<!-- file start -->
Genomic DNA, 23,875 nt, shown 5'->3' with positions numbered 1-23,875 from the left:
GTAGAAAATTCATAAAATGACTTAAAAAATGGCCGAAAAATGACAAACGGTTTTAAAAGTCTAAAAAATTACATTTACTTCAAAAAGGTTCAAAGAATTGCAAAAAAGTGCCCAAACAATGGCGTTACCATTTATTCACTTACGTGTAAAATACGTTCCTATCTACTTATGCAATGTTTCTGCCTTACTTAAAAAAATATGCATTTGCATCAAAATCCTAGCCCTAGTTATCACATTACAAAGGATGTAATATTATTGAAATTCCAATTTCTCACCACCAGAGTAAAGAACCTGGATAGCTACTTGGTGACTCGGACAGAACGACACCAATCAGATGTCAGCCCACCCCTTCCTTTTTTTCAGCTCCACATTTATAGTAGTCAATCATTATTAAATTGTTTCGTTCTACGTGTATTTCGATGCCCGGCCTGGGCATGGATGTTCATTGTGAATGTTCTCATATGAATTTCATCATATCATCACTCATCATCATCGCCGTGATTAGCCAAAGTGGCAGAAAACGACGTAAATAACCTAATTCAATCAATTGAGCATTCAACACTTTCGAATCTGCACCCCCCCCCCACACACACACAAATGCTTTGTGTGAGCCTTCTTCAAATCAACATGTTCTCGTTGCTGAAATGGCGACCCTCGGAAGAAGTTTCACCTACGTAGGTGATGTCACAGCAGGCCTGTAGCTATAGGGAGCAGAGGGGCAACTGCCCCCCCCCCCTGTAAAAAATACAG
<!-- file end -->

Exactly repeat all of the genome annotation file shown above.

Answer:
Genomic DNA, 23,875 nt, shown 5'->3' with positions numbered 1-23,875 from the left:
GTAGAAAATTCATAAAATGACTTAAAAAATGGCCGAAAAATGACAAACGGTTTTAAAAGTCTAAAAAATTACATTTACTTCAAAAAGGTTCAAAGAATTGCAAAAAAGTGCCCAAACAATGGCGTTACCATTTATTCACTTACGTGTAAAATACGTTCCTATCTACTTATGCAATGTTTCTGCCTTACTTAAAAAAATATGCATTTGCATCAAAATCCTAGCCCTAGTTATCACATTACAAAGGATGTAATATTATTGAAATTCCAATTTCTCACCACCAGAGTAAAGAACCTGGATAGCTACTTGGTGACTCGGACAGAACGACACCAATCAGATGTCAGCCCACCCCTTCCTTTTTTTCAGCTCCACATTTATAGTAGTCAATCATTATTAAATTGTTTCGTTCTACGTGTATTTCGATGCCCGGCCTGGGCATGGATGTTCATTGTGAATGTTCTCATATGAATTTCATCATATCATCACTCATCATCATCGCCGTGATTAGCCAAAGTGGCAGAAAACGACGTAAATAACCTAATTCAATCAATTGAGCATTCAACACTTTCGAATCTGCACCCCCCCCCCACACACACACAAATGCTTTGTGTGAGCCTTCTTCAAATCAACATGTTCTCGTTGCTGAAATGGCGACCCTCGGAAGAAGTTTCACCTACGTAGGTGATGTCACAGCAGGCCTGTAGCTATAGGGAGCAGAGGGGCAACTGCCCCCCCCCCCTGTAAAAAATACAG